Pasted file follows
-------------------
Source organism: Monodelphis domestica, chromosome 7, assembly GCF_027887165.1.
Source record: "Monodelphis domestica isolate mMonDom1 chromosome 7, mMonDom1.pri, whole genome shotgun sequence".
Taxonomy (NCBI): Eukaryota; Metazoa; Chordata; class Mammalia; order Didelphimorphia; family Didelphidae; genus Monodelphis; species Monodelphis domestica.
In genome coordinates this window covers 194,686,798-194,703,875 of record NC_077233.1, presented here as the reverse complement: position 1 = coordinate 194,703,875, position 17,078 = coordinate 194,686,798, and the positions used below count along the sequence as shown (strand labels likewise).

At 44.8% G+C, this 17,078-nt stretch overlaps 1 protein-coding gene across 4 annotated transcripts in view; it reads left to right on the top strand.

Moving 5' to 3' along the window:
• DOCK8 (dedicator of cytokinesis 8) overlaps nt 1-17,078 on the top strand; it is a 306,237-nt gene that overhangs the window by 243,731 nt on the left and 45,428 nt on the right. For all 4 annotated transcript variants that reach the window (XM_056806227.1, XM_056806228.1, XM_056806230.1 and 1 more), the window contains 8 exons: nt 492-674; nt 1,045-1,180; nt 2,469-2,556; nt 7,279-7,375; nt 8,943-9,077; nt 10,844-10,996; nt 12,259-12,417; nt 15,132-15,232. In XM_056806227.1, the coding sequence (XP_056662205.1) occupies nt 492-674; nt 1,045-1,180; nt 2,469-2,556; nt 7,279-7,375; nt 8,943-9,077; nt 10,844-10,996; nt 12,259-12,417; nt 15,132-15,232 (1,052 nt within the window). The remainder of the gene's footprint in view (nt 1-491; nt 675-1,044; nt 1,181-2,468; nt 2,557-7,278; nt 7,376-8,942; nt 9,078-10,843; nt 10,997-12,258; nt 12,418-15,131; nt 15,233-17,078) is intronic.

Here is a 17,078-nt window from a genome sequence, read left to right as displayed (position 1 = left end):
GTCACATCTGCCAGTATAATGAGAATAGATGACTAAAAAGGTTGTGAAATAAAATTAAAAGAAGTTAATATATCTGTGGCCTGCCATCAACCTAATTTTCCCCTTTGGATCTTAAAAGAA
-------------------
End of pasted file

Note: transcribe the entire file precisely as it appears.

Source organism: Monodelphis domestica, chromosome 7, assembly GCF_027887165.1.
Source record: "Monodelphis domestica isolate mMonDom1 chromosome 7, mMonDom1.pri, whole genome shotgun sequence".
Taxonomy (NCBI): Eukaryota; Metazoa; Chordata; class Mammalia; order Didelphimorphia; family Didelphidae; genus Monodelphis; species Monodelphis domestica.
In genome coordinates this window covers 194,686,798-194,703,875 of record NC_077233.1, presented here as the reverse complement: position 1 = coordinate 194,703,875, position 17,078 = coordinate 194,686,798, and the positions used below count along the sequence as shown (strand labels likewise).

At 44.8% G+C, this 17,078-nt stretch overlaps 1 protein-coding gene across 4 annotated transcripts in view; it reads left to right on the top strand.

Moving 5' to 3' along the window:
• DOCK8 (dedicator of cytokinesis 8) overlaps nt 1-17,078 on the top strand; it is a 306,237-nt gene that overhangs the window by 243,731 nt on the left and 45,428 nt on the right. For all 4 annotated transcript variants that reach the window (XM_056806227.1, XM_056806228.1, XM_056806230.1 and 1 more), the window contains 8 exons: nt 492-674; nt 1,045-1,180; nt 2,469-2,556; nt 7,279-7,375; nt 8,943-9,077; nt 10,844-10,996; nt 12,259-12,417; nt 15,132-15,232. In XM_056806227.1, the coding sequence (XP_056662205.1) occupies nt 492-674; nt 1,045-1,180; nt 2,469-2,556; nt 7,279-7,375; nt 8,943-9,077; nt 10,844-10,996; nt 12,259-12,417; nt 15,132-15,232 (1,052 nt within the window). The remainder of the gene's footprint in view (nt 1-491; nt 675-1,044; nt 1,181-2,468; nt 2,557-7,278; nt 7,376-8,942; nt 9,078-10,843; nt 10,997-12,258; nt 12,418-15,131; nt 15,233-17,078) is intronic.

Here is a 17,078-nt window from a genome sequence, read left to right as displayed (position 1 = left end):
GTCACATCTGCCAGTATAATGAGAATAGATGACTAAAAAGGTTGTGAAATAAAATTAAAAGAAGTTAATATATCTGTGGCCTGCCATCAACCTAATTTTCCCCTTTGGATCTTAAAAGAA